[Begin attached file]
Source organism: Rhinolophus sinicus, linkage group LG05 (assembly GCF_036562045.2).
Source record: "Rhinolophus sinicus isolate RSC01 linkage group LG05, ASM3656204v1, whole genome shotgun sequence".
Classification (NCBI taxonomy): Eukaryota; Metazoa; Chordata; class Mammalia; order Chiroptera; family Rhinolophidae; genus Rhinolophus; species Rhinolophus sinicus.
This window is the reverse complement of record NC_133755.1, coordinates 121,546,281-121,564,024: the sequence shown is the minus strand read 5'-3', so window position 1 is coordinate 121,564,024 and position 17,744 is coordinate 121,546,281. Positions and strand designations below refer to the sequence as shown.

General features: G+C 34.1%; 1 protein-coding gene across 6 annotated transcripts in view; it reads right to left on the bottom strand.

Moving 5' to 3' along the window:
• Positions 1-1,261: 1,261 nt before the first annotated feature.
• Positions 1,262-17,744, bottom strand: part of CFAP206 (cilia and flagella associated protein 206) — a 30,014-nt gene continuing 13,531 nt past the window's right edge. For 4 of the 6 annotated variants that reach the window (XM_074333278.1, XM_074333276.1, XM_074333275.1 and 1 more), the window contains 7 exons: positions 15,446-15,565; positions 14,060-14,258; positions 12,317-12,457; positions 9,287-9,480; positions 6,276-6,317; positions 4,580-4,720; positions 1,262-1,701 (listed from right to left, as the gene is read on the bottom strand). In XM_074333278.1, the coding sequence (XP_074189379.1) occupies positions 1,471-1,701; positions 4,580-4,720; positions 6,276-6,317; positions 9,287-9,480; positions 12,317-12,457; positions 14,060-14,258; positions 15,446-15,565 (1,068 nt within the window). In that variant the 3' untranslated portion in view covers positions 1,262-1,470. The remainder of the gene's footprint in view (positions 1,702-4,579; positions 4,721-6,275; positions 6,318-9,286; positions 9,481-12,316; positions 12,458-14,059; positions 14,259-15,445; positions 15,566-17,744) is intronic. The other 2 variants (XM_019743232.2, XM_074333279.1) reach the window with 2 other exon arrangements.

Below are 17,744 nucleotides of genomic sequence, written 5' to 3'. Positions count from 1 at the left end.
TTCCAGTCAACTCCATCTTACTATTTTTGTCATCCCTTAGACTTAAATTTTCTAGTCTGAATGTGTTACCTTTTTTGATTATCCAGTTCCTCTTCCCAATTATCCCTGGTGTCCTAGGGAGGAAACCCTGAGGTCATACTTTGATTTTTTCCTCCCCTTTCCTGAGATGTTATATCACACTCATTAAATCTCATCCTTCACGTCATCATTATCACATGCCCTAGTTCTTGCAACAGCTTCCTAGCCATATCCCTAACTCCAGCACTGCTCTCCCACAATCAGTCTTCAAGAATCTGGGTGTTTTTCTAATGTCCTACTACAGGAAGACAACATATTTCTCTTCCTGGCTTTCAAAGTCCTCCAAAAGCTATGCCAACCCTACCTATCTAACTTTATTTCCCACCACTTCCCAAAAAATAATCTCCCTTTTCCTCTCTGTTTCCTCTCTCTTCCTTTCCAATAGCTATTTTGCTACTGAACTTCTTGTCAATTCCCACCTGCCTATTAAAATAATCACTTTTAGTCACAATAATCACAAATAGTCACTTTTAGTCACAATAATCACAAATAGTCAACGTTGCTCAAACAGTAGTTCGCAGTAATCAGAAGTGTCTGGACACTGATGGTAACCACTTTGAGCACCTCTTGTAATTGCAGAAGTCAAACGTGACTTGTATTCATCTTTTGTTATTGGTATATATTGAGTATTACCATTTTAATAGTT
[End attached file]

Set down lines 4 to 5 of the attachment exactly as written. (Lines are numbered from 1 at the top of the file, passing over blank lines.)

This window is the reverse complement of record NC_133755.1, coordinates 121,546,281-121,564,024: the sequence shown is the minus strand read 5'-3', so window position 1 is coordinate 121,564,024 and position 17,744 is coordinate 121,546,281. Positions and strand designations below refer to the sequence as shown.

General features: G+C 34.1%; 1 protein-coding gene across 6 annotated transcripts in view; it reads right to left on the bottom strand.